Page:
It especially didn't make sense when we have perfectly good water coming from (according to BevNet) the 12,000 foot snowy peaks of Northern Wyoming.

Oh, and by the way, you might know Lajaunie from the famed Brasserie Les Halles.

Anyway, enjoy Rickey month and take the opportunity to sip some "air conditioning in a glass" during these sweltering days in the District.

And don't forget to check out the winner of this year's Rickey Competition toward the end of July.

Note: This post has been revised since its original publication

Monday, June 25, 2012

What Happened to Radius Pizza?

So Radius Pizza is closed and nobody (not even PoP) seems to know why. 

Well, here's what I've learned: 

It appears that the owners, Todd and Nicole Wiss, have abandoned the restaurant without telling anyone. That's right. The owners are nowhere to be found.

In fact, the poor staff came to work only the find the doors locked. A sign was posted not long after notifying everyone that they are on vacation until July 2nd - but they are most definitely not.

Along with the ownership, Radius' Facebook page and Twitter account have also disappeared. There were already rumors that the restaurant was having financial troubles.

Unfortunately, it seems the Wisses decided they would rather recklessly forsake the whole endeavor. If true, it would be very strange indeed.

I guess we will all have to see what happens after July 2nd. Stay tuned.

(Full disclosure: I work for Last Exit whose ownership, District Restaurant Enterprises or DRE, has ties to Radius Pizza)

Note: This post has been revised since its original publication

Monday, May 21, 2012

DLDGLG Original Cocktail: La Vie en Rose

Thursday Drink Night (TDN) is a weekly online cocktail gathering where each week a theme is chosen and enthusiasts assemble to challenge each other.

Here's where it gets interesting: the recipes created are posted on Twitter for the world to see. Among the Twitter account's nearly two thousand followers is Mutineer Magazine which reviews each recipe and publishes the best one. 

Now, as I understand it, the original mission of this virtual gathering was for cocktail enthusiasts to throw together potent potables with whatever ingredients they had on-hand.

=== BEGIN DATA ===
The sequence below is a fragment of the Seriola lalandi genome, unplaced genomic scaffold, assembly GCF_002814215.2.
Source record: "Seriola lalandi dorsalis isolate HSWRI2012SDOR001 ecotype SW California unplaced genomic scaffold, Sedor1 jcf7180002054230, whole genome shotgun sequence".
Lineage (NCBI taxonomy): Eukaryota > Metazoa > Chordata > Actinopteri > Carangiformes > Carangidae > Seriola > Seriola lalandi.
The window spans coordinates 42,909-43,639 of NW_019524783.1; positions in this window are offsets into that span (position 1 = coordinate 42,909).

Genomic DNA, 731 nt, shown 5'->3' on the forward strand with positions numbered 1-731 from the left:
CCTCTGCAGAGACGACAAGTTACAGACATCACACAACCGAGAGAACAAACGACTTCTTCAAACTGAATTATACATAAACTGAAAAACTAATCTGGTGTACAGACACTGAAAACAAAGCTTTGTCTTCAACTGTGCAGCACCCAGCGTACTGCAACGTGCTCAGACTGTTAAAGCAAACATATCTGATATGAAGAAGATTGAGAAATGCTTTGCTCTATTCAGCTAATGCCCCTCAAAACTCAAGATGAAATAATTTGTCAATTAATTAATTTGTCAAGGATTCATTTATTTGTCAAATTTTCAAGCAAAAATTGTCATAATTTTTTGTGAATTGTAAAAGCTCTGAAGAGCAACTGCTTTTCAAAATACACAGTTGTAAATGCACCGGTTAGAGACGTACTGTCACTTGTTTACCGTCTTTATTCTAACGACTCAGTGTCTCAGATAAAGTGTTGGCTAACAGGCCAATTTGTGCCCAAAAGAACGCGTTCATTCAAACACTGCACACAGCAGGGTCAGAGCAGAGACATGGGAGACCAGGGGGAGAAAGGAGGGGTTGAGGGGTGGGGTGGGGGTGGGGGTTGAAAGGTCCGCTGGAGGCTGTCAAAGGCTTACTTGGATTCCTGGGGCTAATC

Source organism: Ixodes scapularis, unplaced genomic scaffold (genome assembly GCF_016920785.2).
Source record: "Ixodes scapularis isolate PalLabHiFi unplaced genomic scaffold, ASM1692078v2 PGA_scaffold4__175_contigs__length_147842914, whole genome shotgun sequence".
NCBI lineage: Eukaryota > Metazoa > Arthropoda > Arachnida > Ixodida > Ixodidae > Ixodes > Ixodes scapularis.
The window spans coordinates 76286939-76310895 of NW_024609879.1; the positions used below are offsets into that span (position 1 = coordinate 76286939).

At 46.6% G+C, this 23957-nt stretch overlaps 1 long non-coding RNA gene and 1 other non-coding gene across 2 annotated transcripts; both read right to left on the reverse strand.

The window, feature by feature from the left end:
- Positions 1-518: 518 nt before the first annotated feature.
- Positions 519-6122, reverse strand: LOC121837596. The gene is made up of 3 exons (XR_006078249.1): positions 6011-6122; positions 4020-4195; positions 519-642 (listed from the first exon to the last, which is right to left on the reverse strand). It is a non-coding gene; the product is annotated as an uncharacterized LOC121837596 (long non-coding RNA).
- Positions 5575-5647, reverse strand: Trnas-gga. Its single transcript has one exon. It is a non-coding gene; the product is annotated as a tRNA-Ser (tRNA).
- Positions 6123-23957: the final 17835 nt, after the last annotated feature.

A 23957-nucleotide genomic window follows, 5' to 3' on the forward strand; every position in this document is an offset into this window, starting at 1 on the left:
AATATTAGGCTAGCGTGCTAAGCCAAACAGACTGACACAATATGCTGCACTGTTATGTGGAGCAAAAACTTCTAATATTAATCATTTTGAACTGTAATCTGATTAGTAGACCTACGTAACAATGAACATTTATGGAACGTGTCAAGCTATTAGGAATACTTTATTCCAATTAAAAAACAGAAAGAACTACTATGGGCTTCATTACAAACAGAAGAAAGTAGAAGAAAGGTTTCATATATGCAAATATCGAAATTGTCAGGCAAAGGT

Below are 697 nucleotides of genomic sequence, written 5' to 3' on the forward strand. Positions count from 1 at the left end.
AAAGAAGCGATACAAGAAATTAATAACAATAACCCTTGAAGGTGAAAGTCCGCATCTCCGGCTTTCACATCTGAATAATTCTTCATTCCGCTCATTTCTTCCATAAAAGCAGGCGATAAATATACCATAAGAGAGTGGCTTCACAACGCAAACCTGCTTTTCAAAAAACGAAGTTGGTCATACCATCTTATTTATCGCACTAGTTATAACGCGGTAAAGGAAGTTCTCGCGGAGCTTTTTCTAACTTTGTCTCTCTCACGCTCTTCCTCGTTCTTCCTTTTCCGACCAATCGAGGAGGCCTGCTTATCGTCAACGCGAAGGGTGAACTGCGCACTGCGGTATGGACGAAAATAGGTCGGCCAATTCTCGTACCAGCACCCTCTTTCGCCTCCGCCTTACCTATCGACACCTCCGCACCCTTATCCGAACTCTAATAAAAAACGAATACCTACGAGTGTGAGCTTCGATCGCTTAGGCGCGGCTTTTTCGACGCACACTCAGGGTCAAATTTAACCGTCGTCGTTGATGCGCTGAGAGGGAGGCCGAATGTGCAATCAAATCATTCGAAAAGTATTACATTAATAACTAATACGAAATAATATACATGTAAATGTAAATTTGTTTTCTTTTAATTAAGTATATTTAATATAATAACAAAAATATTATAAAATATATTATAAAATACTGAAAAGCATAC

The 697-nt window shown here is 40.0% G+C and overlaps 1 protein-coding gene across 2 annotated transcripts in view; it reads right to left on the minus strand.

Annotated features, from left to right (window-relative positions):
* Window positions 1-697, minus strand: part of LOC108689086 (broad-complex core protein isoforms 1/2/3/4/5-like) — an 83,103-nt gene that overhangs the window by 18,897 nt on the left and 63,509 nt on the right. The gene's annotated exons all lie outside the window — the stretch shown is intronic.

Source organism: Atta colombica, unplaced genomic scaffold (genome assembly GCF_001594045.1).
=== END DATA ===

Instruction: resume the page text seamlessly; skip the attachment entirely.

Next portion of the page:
I suspect that over the years, for whatever reason, those guidelines have drifted significantly. I say this because each night that I've taken part I've felt a bit out of my league - and I'm a fairly seasoned bartender.

In any case, this past week's theme was gin. I had only an airplane bottle of Bluecoat American Dry Gin so I knew I had to get this drink right in one shot. The original recipe only had to be tweaked by two thirds of an ounce as you'll soon see.

La Vie en Rose
- 2 oz Bluecoat American Dry Gin
- 1 oz Laird's Applejack (or Calvados)
- 1/2 oz Dolin Blanc Vermouth
- 1/2 oz fresh lemon juice
- 1/2 oz simple syrup
- 2-3 drops rose water

Shake ingredients with ice. Double strain into a chilled couple glass. Garnish with a single rose petal (if you have one).

This sipper is floral and delicate. Grafted with the gin botanicals, one can tease out the Applejack after each quaff which then punctuates finally with a slight sweetness.

I think those folks who still scoff at gin would find this a nice re-introduction to it.

Thursday, May 17, 2012

Did Philip Greene Just Uncover the Real Jack Rose?

Philip Greene of the Museum of the American Cocktail (MOTAC) makes the case for the real Jack Rose cocktail. According to Greene:
"The first recipe shown above is the commonly accepted, conventional recipe for the Jack Rose. However, submitted for your approval is a quite different recipe. In 1922, there was published in Paris a classic cocktail book titled Barflies and Cocktails, written by Harry MacElhone and Wynn Holcomb, with contributions from Harry Moss. MacElhone was the owner/bartender at Harry’s New York Bar, in Paris, and Holcomb was a noted caricaturist and society reporter for the Paris edition of the New York Herald. Arthur Moss’ job was apparently to scare up interesting recipes from the bar’s regulars [...]